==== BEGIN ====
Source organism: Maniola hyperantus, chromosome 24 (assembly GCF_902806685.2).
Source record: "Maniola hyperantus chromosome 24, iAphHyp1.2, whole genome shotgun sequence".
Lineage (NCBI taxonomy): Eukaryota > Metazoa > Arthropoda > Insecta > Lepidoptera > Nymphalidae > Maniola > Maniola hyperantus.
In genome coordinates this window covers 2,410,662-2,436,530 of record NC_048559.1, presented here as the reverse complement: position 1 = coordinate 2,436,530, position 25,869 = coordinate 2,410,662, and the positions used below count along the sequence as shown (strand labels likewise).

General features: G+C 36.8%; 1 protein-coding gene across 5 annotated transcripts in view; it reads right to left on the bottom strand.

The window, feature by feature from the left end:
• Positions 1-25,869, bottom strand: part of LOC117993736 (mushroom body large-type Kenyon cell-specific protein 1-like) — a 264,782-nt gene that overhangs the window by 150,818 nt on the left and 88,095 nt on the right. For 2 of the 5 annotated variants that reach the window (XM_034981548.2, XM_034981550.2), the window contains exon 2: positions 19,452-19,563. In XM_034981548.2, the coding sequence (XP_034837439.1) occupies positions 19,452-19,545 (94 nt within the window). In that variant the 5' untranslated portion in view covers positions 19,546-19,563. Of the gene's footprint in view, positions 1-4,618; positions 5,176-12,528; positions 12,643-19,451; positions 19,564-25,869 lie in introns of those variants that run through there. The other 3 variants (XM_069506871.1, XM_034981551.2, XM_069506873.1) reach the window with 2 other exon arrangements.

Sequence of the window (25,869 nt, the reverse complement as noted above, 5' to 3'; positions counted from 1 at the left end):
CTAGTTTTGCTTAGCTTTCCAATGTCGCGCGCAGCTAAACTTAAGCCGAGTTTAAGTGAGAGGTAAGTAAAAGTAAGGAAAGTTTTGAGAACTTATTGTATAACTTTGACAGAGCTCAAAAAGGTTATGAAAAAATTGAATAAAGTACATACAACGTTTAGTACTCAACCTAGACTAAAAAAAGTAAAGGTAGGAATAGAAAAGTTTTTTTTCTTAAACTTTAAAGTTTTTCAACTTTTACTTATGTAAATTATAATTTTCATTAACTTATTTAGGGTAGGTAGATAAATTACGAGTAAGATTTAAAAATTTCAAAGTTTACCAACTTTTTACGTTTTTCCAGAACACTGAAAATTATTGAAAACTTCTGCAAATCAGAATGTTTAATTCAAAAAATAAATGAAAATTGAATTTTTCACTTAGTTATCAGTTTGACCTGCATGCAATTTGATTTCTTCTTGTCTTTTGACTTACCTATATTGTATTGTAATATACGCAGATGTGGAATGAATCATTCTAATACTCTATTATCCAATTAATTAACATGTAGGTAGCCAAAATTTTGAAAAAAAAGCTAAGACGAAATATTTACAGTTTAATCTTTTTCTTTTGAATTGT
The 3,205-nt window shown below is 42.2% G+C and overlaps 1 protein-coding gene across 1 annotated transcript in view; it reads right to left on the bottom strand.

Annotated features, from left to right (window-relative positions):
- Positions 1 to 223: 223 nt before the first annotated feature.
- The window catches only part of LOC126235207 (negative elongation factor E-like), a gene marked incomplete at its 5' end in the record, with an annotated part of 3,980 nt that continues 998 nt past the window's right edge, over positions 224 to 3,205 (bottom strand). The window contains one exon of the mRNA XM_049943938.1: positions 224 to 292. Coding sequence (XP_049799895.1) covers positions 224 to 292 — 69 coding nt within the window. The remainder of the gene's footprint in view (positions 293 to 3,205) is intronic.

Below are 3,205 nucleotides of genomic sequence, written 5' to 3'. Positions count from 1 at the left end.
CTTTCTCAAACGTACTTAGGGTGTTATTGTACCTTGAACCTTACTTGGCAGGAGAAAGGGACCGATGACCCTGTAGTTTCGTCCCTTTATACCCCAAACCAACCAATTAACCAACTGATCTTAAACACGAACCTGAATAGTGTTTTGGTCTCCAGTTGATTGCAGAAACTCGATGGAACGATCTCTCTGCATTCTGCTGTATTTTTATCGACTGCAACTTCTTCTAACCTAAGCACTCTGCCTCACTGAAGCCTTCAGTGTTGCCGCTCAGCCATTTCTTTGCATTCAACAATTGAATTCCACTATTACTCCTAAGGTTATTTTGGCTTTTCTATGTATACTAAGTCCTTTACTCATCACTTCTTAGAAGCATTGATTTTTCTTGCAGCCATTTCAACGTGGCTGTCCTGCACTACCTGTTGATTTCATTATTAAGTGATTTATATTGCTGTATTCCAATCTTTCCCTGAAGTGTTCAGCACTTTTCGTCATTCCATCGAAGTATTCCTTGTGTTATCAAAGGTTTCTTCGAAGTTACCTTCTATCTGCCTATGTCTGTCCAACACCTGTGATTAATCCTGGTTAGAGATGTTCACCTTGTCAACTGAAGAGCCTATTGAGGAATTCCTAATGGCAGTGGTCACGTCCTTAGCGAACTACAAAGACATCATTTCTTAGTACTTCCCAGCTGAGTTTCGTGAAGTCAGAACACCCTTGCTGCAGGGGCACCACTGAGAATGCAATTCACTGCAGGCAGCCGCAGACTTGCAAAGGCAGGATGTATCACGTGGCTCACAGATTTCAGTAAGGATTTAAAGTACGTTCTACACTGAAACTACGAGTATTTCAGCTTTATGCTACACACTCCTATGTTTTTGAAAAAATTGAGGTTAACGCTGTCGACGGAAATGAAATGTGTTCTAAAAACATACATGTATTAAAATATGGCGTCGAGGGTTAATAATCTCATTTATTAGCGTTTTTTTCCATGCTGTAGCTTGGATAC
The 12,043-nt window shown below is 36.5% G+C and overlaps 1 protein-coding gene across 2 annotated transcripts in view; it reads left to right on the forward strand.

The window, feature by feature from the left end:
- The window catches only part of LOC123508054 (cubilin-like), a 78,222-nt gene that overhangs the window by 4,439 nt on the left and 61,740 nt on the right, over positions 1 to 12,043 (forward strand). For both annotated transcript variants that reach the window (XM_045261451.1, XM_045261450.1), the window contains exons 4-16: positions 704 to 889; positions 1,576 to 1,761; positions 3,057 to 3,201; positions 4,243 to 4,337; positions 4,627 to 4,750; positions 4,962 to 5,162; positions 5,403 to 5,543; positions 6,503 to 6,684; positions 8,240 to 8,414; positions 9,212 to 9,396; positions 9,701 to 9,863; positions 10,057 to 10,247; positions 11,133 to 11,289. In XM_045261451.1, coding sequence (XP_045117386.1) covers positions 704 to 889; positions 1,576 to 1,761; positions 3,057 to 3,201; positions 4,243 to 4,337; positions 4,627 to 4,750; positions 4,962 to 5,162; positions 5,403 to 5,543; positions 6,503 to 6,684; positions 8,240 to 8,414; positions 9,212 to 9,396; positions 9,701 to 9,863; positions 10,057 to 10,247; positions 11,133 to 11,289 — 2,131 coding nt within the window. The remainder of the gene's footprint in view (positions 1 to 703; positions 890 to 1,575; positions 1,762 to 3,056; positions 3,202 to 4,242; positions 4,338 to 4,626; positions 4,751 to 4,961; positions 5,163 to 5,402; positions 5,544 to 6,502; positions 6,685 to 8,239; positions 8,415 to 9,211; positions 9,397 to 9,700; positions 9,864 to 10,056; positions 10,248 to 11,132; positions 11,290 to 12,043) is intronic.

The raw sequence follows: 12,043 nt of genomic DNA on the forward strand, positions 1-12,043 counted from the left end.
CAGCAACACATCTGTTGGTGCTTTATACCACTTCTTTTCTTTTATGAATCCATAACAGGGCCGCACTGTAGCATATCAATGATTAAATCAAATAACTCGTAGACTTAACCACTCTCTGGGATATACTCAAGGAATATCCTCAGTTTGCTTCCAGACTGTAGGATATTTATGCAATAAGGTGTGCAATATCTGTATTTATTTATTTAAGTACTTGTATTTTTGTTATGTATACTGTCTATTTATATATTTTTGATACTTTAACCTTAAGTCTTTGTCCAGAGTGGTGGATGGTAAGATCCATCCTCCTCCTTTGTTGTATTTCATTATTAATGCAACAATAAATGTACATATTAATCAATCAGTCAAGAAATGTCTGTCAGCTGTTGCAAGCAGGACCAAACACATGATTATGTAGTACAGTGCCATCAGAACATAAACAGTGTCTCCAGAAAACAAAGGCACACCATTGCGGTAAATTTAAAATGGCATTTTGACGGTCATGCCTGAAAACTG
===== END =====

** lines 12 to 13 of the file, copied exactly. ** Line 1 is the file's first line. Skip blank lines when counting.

- Positions 1 to 223: 223 nt before the first annotated feature.
- The window catches only part of LOC126235207 (negative elongation factor E-like), a gene marked incomplete at its 5' end in the record, with an annotated part of 3,980 nt that continues 998 nt past the window's right edge, over positions 224 to 3,205 (bottom strand). The window contains one exon of the mRNA XM_049943938.1: positions 224 to 292. Coding sequence (XP_049799895.1) covers positions 224 to 292 — 69 coding nt within the window. The remainder of the gene's footprint in view (positions 293 to 3,205) is intronic.